Many non-human animals, from apes to rats to crows, appear to be able to keep track of the order of items in a list.
The question was whether they succeeded because they associated the correct order with a liquid reward. Now, scientists have shown that monkeys don't need rewards to make logical conclusions about the order of items. Columbia University psychologist Greg Jensen and colleagues designed an experiment in which four rhesus macaque monkeys had to discern the order of seven images. Rewards for correct answers apparently sped up their ability to learn the list. (Same. – ed) From Science News:
The animals drew basic logical conclusions about pairs of listed items, akin to assuming that if A comes before B and B comes before C, then A comes before C, the scientists conclude July 30 in Science Advances….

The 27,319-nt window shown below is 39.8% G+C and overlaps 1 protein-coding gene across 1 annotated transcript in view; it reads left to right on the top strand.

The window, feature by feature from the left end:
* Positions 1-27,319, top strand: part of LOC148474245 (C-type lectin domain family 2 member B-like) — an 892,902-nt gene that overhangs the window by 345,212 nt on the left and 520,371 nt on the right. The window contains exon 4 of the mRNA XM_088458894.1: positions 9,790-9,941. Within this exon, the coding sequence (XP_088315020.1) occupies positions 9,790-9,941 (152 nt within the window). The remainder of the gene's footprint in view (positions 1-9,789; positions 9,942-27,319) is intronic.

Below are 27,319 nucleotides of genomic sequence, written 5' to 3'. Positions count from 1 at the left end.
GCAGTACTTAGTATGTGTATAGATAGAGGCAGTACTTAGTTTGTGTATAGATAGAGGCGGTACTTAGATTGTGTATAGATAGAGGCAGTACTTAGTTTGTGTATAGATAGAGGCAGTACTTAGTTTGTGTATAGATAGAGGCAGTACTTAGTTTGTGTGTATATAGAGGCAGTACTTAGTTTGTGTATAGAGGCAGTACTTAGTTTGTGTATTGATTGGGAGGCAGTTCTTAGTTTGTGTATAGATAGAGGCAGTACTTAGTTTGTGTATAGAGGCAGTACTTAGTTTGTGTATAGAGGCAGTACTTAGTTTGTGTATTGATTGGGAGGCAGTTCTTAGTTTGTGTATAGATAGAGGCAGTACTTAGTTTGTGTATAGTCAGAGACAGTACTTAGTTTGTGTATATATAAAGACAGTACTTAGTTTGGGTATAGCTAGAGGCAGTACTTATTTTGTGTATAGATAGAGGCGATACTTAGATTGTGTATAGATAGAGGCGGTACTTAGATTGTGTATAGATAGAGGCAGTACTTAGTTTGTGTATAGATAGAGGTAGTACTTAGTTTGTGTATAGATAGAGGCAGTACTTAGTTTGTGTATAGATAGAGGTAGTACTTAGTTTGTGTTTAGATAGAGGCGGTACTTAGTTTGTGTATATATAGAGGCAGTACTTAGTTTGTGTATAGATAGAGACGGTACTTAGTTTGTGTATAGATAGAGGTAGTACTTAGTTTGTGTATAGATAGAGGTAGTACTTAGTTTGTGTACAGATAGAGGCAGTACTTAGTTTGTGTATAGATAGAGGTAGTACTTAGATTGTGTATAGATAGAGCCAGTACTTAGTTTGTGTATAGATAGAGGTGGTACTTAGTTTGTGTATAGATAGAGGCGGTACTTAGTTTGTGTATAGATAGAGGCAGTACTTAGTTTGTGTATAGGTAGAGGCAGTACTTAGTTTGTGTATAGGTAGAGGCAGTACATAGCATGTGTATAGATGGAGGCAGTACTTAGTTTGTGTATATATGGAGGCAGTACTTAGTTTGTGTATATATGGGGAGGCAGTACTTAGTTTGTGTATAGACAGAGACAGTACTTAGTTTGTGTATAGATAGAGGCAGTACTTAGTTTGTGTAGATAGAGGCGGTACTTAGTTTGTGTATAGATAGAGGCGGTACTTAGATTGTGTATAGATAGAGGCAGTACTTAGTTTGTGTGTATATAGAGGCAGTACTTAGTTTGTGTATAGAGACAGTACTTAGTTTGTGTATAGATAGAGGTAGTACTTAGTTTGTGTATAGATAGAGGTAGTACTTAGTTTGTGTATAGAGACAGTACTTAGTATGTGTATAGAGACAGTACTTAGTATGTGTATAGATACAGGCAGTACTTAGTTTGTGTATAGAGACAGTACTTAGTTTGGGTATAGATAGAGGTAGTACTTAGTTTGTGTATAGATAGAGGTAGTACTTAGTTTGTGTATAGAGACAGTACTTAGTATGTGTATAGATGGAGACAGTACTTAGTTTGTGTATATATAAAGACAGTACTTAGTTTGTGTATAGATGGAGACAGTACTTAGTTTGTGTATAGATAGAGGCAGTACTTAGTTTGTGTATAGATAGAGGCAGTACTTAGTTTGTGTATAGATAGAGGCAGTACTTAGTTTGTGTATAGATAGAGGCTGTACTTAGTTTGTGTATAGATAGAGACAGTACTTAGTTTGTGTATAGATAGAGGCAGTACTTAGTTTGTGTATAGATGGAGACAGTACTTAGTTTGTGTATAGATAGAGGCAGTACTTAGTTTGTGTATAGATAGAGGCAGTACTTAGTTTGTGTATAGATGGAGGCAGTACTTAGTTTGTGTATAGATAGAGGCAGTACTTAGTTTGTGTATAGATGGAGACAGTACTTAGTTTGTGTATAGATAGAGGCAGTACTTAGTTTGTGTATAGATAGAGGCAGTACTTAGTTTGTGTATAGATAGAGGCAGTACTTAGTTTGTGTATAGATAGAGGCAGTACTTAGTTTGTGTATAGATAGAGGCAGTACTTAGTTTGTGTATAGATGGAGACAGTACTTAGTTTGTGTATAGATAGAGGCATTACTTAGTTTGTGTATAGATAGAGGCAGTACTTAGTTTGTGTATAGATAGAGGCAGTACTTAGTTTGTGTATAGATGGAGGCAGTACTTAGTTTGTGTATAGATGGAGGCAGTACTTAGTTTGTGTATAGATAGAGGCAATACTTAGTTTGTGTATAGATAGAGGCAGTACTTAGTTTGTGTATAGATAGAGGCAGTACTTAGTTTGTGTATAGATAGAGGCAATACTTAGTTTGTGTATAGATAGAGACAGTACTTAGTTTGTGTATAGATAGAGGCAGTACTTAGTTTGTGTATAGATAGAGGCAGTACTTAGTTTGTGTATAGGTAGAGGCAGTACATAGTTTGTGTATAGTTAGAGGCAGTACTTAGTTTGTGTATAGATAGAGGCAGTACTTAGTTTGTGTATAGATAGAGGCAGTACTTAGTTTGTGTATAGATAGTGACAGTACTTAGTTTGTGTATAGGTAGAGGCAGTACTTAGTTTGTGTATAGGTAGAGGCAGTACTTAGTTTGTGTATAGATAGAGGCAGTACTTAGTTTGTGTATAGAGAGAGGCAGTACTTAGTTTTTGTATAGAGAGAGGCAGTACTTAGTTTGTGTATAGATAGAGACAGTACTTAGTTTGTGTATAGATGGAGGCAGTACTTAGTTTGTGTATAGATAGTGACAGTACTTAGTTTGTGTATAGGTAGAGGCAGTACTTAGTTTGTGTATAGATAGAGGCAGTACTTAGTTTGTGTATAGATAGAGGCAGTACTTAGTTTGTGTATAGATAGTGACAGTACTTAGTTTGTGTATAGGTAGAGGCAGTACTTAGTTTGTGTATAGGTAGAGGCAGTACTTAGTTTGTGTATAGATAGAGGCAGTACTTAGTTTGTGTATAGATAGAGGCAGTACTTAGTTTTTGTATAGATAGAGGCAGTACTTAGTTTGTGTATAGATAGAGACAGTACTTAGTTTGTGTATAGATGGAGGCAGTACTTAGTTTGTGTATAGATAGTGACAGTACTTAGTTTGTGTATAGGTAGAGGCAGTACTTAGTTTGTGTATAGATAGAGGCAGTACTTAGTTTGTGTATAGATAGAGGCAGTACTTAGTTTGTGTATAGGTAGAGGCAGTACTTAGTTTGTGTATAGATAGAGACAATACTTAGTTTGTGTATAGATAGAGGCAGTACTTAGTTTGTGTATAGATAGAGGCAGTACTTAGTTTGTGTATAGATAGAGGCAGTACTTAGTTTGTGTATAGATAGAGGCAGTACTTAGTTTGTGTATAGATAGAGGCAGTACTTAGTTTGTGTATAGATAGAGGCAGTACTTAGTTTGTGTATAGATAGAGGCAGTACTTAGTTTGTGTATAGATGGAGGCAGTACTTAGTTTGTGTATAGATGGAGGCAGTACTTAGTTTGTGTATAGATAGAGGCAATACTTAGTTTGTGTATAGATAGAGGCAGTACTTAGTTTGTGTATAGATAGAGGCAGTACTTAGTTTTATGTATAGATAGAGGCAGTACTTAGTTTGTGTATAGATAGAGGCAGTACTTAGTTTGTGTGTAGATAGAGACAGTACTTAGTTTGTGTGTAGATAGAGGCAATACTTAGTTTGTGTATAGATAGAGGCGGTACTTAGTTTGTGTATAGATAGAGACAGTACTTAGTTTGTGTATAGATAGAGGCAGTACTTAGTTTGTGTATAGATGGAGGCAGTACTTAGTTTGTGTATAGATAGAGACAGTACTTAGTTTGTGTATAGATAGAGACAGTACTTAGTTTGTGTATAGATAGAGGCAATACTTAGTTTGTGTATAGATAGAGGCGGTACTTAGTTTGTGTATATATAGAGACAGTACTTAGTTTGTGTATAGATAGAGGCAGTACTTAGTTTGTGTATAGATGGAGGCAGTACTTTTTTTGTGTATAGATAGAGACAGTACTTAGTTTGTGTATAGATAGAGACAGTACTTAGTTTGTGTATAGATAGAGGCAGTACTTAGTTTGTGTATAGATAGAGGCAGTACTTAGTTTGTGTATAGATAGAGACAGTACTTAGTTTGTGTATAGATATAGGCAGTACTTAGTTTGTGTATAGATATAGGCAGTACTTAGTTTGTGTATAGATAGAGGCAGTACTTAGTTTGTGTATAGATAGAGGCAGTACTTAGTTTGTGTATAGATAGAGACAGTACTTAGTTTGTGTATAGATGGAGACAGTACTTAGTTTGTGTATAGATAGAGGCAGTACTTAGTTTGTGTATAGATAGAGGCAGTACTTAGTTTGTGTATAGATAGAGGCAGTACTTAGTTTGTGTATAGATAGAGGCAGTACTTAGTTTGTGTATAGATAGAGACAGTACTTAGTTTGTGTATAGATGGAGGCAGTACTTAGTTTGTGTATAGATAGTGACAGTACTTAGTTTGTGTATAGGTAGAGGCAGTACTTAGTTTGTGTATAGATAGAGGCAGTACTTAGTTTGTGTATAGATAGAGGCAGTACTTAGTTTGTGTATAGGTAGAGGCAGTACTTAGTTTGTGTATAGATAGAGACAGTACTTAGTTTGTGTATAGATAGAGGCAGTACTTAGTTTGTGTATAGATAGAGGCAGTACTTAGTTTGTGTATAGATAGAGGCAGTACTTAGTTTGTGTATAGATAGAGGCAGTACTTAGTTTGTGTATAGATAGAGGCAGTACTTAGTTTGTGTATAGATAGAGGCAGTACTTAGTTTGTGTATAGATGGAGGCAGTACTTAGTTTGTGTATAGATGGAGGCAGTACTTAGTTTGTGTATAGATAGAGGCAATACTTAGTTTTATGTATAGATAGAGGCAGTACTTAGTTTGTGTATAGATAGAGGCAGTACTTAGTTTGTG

Jensen's study adds to evidence suggesting that, like humans, monkeys can mentally link together pairs of items into lists that guide later choices, says psychologist Regina Paxton Gazes of Bucknell University in Lewisburg, Pa.
That's probably a valuable ability in the wild, she says, because many animals need to monitor where group mates stand in the social pecking order. "An ability to construct, retain, manipulate and reference ordered information may be an evolutionarily ancient, efficient [mental] mechanism for keeping track of relationships between individuals," she says.